3. Development of method of secure data storage, analysis, and transfer (or integration) with NHS electronic patient records.

  4. Development of tools for home tonometry and /or home optic disc / retinal imaging, in addition to methods for integrating results from these tests with NHS electronic patient records.

Long Term Vision

The goal of innovation and development of initiatives is to develop and validate an affordable tool for home visual field assessment, that provides a method for detecting glaucoma progression. The goal is that the ability to detect progression should be as accurate as the current clinical standard of standard automated perimetry (SAP). While a single test administered at home may be less accurate than SAP, the ability to take multiple tests at home, may provide greater ability to distinguish genuine change from visit-to-visit fluctuation.

If the challenge is successful, it has the potential for patients with glaucoma to monitor their own visual function in between clinic visits. This would allow clinicians to safely lengthen the duration between visits for stable patients and enable more patients to be managed in the community. Conversely, patients at higher risk of visual loss would be identified more quickly and could be monitored more closely, through a combination of home and hospital-based testing. As Scotland moves towards a shared electronic patient record for hospital eye services and primary care optometry, there is also the potential for home tests to be integrated into this record.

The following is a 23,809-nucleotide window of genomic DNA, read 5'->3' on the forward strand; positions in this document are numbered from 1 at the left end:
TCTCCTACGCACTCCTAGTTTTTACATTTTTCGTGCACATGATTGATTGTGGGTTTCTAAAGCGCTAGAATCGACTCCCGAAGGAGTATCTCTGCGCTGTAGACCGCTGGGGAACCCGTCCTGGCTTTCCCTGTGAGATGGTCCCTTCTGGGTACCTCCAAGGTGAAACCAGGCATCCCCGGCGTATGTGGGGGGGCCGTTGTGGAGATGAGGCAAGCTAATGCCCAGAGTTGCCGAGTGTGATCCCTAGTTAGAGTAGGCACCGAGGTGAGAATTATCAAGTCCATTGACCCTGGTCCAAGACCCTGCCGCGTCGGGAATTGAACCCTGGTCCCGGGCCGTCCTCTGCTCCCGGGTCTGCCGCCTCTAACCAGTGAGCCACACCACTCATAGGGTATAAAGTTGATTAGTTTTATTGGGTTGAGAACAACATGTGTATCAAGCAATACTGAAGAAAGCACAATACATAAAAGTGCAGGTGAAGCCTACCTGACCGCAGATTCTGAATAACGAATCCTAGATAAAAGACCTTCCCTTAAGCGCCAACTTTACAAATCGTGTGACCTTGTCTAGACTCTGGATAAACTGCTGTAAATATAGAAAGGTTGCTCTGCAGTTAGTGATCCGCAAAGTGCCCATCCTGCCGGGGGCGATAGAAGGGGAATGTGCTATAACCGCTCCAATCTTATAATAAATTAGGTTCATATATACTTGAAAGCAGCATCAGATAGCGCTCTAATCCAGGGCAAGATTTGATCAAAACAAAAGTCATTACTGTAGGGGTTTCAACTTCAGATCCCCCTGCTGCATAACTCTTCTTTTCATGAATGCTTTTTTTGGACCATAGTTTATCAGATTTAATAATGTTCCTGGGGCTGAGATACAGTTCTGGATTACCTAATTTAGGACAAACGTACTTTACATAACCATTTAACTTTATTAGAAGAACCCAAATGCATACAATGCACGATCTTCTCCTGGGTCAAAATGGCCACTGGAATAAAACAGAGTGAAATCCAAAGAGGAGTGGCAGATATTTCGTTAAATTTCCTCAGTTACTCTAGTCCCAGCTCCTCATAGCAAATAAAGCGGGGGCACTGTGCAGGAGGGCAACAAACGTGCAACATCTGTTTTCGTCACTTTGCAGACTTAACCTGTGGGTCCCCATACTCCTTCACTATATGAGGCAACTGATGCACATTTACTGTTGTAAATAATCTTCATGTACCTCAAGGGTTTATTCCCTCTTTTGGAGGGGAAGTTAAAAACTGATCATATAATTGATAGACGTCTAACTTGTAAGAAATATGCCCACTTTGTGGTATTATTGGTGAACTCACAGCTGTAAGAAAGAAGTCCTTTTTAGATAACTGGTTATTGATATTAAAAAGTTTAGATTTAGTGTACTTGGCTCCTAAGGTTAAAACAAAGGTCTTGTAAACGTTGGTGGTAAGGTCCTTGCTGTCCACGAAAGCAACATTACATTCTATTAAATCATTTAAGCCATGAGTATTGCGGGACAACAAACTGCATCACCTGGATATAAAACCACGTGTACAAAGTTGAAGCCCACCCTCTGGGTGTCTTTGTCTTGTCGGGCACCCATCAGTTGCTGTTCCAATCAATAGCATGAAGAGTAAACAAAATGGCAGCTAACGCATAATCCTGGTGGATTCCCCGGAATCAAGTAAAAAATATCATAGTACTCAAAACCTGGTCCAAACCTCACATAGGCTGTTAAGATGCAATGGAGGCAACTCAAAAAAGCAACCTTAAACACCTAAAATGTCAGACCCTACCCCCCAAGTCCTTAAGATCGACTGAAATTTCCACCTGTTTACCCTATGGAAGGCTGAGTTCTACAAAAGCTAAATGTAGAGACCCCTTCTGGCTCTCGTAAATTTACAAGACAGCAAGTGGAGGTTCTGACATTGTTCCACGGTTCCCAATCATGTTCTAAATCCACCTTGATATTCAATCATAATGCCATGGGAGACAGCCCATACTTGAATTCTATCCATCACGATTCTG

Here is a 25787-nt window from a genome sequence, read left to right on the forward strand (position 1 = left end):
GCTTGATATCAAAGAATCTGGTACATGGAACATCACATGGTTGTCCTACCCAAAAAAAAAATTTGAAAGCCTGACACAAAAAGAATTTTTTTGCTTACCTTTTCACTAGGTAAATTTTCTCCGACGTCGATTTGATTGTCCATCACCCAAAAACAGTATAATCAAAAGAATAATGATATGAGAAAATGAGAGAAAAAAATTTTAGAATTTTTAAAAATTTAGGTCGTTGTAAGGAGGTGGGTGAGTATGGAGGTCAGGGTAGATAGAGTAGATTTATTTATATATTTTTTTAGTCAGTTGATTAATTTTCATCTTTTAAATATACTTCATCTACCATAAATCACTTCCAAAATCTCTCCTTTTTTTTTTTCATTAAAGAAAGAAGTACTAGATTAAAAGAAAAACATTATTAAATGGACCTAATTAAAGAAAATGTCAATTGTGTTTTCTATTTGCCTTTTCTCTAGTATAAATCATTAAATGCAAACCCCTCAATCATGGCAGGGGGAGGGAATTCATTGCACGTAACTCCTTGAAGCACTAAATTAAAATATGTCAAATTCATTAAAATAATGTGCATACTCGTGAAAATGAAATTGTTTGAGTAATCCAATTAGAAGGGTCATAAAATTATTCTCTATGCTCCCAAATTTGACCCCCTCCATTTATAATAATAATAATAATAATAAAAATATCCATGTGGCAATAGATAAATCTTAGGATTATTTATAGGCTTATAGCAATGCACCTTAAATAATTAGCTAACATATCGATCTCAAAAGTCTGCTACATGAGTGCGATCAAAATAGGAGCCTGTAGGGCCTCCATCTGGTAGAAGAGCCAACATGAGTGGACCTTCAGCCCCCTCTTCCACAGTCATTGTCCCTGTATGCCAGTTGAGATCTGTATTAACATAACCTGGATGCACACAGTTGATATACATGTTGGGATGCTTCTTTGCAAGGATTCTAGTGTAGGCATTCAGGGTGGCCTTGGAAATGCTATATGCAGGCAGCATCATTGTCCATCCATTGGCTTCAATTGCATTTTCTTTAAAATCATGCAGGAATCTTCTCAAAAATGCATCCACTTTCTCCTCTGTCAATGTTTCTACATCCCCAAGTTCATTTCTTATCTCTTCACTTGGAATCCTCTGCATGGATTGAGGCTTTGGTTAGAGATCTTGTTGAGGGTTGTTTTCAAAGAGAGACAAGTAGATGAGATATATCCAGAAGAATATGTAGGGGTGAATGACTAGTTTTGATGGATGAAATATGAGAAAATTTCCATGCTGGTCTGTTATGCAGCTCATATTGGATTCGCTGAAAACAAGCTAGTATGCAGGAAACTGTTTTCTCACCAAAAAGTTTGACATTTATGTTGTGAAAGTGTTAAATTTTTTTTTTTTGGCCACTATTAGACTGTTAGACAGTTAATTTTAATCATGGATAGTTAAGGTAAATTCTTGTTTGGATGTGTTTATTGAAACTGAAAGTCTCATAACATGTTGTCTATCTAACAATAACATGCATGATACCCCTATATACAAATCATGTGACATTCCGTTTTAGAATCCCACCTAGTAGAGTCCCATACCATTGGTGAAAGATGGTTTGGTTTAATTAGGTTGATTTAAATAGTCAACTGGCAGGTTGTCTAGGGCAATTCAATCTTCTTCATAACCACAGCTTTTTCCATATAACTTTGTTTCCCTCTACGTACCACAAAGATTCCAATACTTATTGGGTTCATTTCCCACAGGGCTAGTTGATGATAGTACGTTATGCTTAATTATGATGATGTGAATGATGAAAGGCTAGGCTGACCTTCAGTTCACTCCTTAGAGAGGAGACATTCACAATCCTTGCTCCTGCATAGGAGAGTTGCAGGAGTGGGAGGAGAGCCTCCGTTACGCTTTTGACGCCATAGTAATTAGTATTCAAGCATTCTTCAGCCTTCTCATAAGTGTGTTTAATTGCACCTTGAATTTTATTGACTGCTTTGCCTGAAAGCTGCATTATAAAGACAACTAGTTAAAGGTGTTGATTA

The long-term vision is that home tonometry and home optic disc/retina imaging might also be used, to further improve the ability of patients and their healthcare providers to monitor this potentially blinding chronic disease. Self-monitoring also has the potential to improve adherence to treatment, and boost patients’ engagement with management of their condition.

The combination of intra-ocular pressure and visual field data could allow an asynchronous data review that would obviate hospital reviews and also allow remote decisions around treatment changes without necessity for face-to-face review. These are the two major pieces of information that inform management. How a blended service combining asynchronous data collection and face-to-face appointments would be the subject of a pragmatic trial.

This is a Pre-Commercial Procurement Challenge competition funded by The Scottish Health Industry Partnership (SHIP), Scottish Government. Successful applicants receive 100% funding and access to advice from the NHS Scotland innovation hubs.

The programme will be delivered in up to 2 phases. This is phase 1.

A decision to proceed with phase 2 will depend on the outcomes from phase 1. Only successful applicants from phase 1 will be able to apply to take part in phase 2.

SHIP are investing up to £210,000 including VAT, split across 2 innovative challenge areas.